They Can’t Concentrate That Long!

I’d like to return to something that has been addressed on here before.  The idea that people now have a reduced attention span of fifteen to twenty minutes (insert similar number of your choice).  This is a myth.  Urban legend.  Fallacy.

People have never had a concentration span that long.  Good speakers know that people will stay with you for a few minutes.  Then if you engage them as listeners in some way, for another few minutes.  Then if you engage them again, for another few minutes.  3-5 minutes is probably the attention span of listeners today, as it was yesterday and fifty years before that.  Good speakers can hold (or regain) attention, bad speakers never could.

People can concentrate as well as ever.  I was chatting with a good friend this morning and he mentioned how young people will focus 100% for five hours without a break on a video game.  Movies are actually getting longer.  Some of the popular speakers today speak with good meaty content for 40 minutes to an hour (and the younger generation flock to hear them).  If something is worth hearing, and if the presentation is engaging, then length of presentation is not the issue many make it out to be.

So what to do about it?  In simple terms, preach well.  Better content and better delivery will have people listening better.  Gimmicks won’t.  Using visual multimedia won’t improve concentration.  Dividing a forty minute message into two twenty minute sections won’t improve concentration.  Giving people a pen and paper won’t improve concentration.  There may be a place for all of these ideas and many more, but they won’t fix the problem of inattentive listeners.  That will be fixed by better messages and better presentation.

3 thoughts on “They Can’t Concentrate That Long!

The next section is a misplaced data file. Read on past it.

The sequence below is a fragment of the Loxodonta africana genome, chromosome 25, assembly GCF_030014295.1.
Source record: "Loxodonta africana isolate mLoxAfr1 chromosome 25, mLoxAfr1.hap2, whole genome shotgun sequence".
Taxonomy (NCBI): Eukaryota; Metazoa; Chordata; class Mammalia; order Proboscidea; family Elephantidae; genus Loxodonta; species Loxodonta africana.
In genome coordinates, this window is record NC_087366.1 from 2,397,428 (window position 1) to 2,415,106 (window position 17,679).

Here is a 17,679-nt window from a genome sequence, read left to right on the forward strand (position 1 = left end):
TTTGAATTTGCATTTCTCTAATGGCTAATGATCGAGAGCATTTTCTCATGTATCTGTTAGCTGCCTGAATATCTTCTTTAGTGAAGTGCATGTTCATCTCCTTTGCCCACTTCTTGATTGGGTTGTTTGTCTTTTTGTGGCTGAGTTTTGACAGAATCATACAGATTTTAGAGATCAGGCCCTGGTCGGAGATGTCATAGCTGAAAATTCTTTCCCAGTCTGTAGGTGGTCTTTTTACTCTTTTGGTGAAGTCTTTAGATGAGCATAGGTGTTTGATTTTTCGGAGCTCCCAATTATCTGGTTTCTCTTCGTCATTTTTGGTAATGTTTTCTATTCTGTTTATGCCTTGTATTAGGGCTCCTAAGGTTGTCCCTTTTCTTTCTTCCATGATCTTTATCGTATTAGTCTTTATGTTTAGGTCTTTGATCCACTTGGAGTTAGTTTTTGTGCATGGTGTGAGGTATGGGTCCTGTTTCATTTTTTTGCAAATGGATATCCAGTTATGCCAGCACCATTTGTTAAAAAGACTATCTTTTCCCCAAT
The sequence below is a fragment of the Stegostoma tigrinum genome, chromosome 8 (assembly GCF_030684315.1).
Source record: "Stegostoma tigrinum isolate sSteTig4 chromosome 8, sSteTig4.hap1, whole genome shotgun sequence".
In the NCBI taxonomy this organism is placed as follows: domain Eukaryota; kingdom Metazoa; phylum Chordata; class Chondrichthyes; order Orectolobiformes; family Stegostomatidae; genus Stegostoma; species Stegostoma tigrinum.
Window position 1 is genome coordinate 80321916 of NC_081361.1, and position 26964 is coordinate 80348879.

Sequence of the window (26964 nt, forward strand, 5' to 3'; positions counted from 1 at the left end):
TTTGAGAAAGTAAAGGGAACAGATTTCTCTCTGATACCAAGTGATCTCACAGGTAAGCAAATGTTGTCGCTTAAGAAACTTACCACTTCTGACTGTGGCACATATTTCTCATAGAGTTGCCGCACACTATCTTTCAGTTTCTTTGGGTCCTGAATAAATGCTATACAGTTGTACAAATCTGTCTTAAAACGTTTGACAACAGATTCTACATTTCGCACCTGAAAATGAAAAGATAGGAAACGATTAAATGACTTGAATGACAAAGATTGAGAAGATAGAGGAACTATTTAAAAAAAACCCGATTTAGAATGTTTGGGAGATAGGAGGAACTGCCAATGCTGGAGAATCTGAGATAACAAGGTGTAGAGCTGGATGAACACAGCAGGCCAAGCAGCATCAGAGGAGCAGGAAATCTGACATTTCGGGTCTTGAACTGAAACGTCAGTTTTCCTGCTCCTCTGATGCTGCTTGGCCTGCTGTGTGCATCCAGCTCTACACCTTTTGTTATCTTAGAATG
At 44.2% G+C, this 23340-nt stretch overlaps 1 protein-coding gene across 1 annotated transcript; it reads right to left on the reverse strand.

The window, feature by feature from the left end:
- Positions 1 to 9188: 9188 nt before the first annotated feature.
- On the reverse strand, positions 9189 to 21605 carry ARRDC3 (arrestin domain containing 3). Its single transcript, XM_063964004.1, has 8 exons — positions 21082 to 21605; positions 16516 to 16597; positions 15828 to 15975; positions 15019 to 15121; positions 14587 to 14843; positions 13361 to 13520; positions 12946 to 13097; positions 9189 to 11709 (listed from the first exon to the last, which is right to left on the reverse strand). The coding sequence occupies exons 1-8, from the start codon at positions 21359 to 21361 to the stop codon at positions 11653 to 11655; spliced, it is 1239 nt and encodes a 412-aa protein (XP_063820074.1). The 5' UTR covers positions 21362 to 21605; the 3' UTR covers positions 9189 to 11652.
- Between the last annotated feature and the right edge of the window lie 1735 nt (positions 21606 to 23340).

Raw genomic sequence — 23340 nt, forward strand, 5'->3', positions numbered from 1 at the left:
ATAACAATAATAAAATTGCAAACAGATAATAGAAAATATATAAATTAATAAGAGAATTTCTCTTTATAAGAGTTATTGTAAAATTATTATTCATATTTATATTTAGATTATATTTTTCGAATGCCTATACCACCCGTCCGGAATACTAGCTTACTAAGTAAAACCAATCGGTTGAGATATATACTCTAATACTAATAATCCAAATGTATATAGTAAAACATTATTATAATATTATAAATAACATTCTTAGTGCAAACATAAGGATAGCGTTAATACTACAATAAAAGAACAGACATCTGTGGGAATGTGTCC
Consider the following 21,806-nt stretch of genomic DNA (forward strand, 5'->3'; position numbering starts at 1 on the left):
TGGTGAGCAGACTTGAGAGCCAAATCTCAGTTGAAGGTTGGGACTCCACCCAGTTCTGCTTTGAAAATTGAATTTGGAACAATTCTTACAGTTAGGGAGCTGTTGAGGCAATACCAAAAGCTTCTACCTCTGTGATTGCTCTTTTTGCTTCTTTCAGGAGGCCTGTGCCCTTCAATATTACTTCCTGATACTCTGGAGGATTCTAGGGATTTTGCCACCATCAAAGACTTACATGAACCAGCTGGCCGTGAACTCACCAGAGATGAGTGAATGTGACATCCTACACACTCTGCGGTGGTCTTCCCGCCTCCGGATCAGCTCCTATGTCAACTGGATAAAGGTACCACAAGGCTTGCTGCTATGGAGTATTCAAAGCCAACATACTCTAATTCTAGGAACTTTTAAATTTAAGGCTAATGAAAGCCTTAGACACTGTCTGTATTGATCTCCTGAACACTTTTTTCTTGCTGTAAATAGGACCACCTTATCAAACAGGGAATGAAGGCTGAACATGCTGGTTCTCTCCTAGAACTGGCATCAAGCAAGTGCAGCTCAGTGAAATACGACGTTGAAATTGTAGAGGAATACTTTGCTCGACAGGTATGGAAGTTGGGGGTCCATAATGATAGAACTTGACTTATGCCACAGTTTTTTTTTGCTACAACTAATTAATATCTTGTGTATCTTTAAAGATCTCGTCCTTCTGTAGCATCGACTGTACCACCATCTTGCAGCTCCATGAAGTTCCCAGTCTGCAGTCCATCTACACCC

1. I think you are right about the attention span. People don’t pay attention to boring things. A presenter who speaks for five minutes and is boring will have less impact than a presenter who speaks for an hour but is engaging.

    I disagree that multimedia won’t improve concentration, however. I should say, multimedia will improve retention. You’re correct, that pictures and video won’t make a boring speaker interesting, but they can make an engaging speaker easier to engage and the information easier to retain.

    Look here for the source: http://brainrules.blogspot.com/2009/12/worth-thousand-words.html

  2. “Preach well,” is, indeed the answer. I would simply suggest that most of us think we preach better than we do! John Stott said (somewhere) that a “sermon ought to last 20 minutes — or feel like it.”

    I have been in services where the pastor preached for 45 minutes and I never noticed. I’ve been in others where it was pure agony (for us listeners). Some pastors are good enough to preach lengthy sermons — many are not!

  3. That’s my name, honestly.
    I agree, it’s not just an attention-span issue.

    We have a crippling problem in the West: we think the seat of personality resides in the intellect.

    I’m a convert, went from evangelical to eastern Orthodox Christian 15 years ago. One thing that drove me away from the evangelical church: stupid sermons of any length, short or long.

    One thing that made it possible for me to discover Orthodoxy: the homily is shorter and it isn’t “ground zero” for the Orthodox liturgy, it’s only part of the preparation for Jesus showing up and partaking of the body and blood of Jesus Christ.

    I love a good preacher as much as the next guy, but a good sermon or Bible teaching only goes so far. Speak to the entire person, and problems with attention span will take care of themselves.

    The Orthodox liturgy has survived pretty much in its current form for approximately 1500 years because it touches the entire person. The evangelical church’s concept of salvation is so focused on juridical (guilt and atonement) that it lacks scope to speak to the entire human soul.

    The intellect is only one of the three powers of the soul. Look up the other two yourself; if I try to describe them in this brief missive, it’s too easy to see them in a Western context and totally, absolutely misunderstand them.

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